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Study: Clean-Car Subsidies Alone Can’t Meet White House’s Climate Goals

Government subsidies for hybrid and electric cars, while
"politically seductive," will fail to achieve the Obama
administration's national pollution-reduction goals if they are not
coupled with a significant increase in fuel prices, according to a new study by Harvard University researchers.

The
team at Harvard's Belfer Center for Science and International Affairs
used U.S. Department of Energy economic models to evaluate six possible
outcomes for Washington's newly reinvigorated push for a 17-percent cut in U.S. emissions by 2020, in keeping with President Obama's pledge at the global Copenhagen climate talks.

Five
of the Harvard team's six outcomes assumed a future carbon price of $30
per ton (higher than the price envisioned in the House-passed climate
bill) that rises over time, with other tweaks added to the system,
including continued government tax credits for hybrid and electric
vehicles, an immediate 50-cent hike in the gas tax, and more increases
in auto fuel-efficiency standards.

The researchers
concluded that taxpayer-funded clean-vehicle credits "are expensive and
not particularly effective at reducing CO2 emissions, at least in the
near term." In order to trim transportation's 30-percent contribution
to total U.S. emissions, the Harvard team recommended an
all-of-the-above approach:

[O]ptions now beingdiscussed in Congress cannot by themselves achieve the significantreductions in the transportation sector needed to meet the Obamaadministration’s targets for total U.S. greenhouse gas emissions by2020. The most effective policy for reducing CO2 emissions and oilimports from transportation is to spur the development and sale of moreefficient vehicles with strict efficiency standards while increasingthe cost of driving with strong fuel taxes. Without addressing both,CO2 emissions from the U.S. transportation sector will continue to grow.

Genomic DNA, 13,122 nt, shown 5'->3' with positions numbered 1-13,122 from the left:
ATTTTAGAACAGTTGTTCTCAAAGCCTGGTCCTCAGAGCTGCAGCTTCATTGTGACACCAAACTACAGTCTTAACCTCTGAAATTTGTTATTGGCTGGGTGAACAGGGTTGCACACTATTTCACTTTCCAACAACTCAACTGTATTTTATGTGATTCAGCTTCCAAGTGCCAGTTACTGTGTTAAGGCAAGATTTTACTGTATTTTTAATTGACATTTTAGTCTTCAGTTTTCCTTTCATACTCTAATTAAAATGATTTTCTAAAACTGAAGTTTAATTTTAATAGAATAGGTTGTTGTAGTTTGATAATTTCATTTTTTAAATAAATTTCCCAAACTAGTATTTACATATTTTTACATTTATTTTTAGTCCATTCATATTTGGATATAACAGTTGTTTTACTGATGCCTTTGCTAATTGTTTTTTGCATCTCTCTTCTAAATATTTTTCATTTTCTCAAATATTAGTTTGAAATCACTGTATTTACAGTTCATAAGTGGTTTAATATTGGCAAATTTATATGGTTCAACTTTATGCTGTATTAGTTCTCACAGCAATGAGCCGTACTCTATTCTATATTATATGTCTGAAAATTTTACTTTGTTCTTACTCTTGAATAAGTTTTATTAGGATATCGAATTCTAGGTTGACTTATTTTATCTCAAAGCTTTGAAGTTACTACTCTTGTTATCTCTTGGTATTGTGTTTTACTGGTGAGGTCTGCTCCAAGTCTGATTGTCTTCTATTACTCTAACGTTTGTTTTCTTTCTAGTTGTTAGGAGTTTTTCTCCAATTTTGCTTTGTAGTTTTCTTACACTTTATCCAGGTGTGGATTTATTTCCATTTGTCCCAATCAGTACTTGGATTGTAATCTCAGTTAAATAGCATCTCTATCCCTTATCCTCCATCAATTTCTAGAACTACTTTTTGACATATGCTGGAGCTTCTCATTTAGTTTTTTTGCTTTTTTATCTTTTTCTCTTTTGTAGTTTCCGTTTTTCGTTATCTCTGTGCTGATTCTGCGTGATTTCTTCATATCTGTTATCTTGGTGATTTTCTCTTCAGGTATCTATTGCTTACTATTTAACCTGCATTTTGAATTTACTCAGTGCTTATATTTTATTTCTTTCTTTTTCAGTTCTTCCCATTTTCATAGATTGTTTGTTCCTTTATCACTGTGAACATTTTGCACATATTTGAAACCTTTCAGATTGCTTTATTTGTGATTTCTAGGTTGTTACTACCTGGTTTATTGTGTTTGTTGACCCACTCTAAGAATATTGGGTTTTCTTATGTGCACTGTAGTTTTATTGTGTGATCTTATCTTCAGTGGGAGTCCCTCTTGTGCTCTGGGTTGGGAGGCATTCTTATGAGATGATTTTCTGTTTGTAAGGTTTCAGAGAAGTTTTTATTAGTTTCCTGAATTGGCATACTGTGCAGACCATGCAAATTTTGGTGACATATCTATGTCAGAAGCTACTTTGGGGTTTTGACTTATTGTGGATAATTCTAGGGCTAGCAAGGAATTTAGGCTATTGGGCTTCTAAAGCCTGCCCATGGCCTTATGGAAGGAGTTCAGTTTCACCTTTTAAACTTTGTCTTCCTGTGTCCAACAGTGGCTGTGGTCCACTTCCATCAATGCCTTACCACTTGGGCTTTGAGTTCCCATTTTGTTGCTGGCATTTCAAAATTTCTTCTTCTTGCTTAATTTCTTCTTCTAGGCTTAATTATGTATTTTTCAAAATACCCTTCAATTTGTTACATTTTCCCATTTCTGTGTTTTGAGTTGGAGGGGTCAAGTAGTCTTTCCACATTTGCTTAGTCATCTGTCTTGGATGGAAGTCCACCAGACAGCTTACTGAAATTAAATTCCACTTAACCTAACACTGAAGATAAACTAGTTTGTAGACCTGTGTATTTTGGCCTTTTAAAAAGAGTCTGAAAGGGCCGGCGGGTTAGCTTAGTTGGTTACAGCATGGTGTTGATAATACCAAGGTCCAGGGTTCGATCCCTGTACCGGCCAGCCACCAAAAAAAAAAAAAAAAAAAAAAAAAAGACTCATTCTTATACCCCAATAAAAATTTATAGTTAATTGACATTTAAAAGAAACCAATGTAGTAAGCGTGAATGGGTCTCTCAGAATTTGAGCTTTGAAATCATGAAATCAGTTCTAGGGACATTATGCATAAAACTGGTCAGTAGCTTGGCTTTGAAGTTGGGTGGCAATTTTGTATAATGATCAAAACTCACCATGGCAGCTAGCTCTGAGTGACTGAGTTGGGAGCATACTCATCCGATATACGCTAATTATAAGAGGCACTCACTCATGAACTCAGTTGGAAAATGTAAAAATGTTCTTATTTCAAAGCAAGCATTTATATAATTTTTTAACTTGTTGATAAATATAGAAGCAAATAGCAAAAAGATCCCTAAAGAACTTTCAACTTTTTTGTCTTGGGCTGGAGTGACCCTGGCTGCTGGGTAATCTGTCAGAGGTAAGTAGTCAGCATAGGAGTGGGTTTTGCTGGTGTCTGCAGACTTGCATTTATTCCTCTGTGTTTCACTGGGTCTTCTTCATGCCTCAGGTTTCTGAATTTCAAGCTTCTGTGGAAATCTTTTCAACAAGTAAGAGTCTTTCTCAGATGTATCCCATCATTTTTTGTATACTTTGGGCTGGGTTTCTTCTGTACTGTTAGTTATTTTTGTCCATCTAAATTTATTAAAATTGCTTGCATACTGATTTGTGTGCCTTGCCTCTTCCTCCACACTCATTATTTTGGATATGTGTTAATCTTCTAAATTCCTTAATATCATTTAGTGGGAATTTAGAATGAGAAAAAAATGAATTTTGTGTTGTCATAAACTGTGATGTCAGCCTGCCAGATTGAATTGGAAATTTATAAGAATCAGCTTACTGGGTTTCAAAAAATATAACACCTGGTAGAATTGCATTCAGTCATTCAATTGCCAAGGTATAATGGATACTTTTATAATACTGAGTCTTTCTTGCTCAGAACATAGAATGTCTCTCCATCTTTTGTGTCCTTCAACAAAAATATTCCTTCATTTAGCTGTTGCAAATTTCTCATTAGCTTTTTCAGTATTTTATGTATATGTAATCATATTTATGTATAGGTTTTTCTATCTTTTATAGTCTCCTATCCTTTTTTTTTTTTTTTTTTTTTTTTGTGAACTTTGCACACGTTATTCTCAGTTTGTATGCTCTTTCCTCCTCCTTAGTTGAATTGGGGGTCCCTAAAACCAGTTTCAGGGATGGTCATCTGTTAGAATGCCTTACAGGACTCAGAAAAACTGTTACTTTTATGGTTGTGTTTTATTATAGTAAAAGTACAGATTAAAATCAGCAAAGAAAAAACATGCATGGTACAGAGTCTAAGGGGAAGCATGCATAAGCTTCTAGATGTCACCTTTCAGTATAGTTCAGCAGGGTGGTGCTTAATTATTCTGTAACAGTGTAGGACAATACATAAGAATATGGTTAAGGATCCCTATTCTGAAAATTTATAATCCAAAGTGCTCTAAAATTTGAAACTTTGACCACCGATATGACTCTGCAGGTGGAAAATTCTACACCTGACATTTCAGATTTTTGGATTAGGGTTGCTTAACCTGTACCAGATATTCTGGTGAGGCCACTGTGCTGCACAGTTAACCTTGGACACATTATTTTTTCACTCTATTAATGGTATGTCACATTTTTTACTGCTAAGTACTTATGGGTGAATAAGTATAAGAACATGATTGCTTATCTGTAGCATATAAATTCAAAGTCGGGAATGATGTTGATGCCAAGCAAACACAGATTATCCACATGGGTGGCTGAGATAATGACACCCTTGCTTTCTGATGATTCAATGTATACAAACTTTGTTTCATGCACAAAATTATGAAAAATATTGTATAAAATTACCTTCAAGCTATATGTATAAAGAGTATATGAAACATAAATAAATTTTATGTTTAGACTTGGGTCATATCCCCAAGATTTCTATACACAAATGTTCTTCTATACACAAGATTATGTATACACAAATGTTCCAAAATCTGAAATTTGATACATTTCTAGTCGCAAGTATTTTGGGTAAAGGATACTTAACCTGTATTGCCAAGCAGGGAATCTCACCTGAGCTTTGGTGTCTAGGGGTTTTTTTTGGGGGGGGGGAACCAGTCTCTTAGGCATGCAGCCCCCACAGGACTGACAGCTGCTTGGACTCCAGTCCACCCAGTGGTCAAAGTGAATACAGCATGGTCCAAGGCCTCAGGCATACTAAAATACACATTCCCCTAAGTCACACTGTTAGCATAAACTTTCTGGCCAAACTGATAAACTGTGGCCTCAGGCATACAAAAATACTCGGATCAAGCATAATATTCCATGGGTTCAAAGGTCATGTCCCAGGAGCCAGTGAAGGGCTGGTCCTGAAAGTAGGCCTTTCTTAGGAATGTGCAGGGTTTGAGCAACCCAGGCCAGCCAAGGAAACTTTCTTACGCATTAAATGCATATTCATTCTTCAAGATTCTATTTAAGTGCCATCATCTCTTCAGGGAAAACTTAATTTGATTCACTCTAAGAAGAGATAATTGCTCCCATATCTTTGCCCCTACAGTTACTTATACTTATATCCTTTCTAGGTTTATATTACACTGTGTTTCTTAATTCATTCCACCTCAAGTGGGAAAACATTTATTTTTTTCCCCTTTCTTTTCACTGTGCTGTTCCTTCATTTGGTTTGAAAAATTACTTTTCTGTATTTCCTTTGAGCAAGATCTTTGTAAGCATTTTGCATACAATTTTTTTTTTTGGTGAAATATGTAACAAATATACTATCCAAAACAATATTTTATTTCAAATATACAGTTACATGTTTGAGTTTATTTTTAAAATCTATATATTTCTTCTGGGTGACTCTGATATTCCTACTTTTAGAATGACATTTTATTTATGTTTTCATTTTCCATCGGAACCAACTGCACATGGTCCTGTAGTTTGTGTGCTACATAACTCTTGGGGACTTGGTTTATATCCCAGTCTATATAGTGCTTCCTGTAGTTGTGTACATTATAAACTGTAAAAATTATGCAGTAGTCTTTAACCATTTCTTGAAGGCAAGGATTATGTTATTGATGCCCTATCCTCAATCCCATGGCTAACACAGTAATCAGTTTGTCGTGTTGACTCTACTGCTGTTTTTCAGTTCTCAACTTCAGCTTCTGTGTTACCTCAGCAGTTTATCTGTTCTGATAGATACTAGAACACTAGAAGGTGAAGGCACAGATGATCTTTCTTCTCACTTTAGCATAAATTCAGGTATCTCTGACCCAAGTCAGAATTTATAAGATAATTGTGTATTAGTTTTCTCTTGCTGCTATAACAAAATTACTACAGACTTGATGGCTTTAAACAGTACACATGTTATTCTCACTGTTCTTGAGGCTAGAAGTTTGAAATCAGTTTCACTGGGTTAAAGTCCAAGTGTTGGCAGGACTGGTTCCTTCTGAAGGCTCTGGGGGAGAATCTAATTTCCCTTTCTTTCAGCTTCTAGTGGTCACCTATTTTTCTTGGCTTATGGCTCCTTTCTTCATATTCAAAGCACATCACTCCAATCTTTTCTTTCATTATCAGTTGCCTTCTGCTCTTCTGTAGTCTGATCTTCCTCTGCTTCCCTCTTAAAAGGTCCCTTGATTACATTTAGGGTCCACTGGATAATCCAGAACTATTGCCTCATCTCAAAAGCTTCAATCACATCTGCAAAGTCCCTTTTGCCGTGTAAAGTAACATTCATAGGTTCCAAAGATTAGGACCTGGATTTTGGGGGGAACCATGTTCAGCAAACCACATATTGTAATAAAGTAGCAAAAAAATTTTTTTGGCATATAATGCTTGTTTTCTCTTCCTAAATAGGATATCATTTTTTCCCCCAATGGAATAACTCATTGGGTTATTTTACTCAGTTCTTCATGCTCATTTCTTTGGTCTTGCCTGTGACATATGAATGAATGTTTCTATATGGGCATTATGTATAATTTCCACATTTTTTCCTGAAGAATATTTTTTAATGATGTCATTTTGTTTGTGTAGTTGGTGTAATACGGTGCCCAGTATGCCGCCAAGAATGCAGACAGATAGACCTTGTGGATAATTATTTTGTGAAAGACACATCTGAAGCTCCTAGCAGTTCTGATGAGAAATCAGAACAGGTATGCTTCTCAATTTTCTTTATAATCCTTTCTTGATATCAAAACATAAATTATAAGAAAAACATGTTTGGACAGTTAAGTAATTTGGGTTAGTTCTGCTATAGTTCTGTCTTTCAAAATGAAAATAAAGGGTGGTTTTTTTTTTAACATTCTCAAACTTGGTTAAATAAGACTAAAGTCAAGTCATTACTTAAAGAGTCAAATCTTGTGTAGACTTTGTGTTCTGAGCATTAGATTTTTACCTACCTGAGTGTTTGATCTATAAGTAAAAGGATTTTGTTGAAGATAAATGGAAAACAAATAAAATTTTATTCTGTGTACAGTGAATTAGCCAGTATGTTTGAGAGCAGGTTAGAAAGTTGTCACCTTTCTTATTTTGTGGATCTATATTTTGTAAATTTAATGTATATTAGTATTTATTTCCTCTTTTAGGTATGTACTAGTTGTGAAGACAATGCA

Of course, higher gas taxes are as anathema to politicians as clean-car
subsidies are alluring -- which is leaving green groups wary of a
bipartisan Senate proposal
to include a new motor-fuel fee in climate legislation. The oil
industry has said it prefers a new carbon tax on fuel because companies
can more easily pass on the costs to consumers, attributing the resulting gas-price hikes to congressional climate action.

From the Harvard researchers' perspective, however, expensive fuel is merely a means to an end.

"A
fundamental insight from this study," they concluded, "is that if one
wishes to reduce U.S. CO2 emissions or net petroleum imports from the
transportation sector during 2010-2030, consumers cannot continue to
drive more and more each year ... in this study, higher fuel prices are
the mechanism to reduce vehicle-miles traveled."

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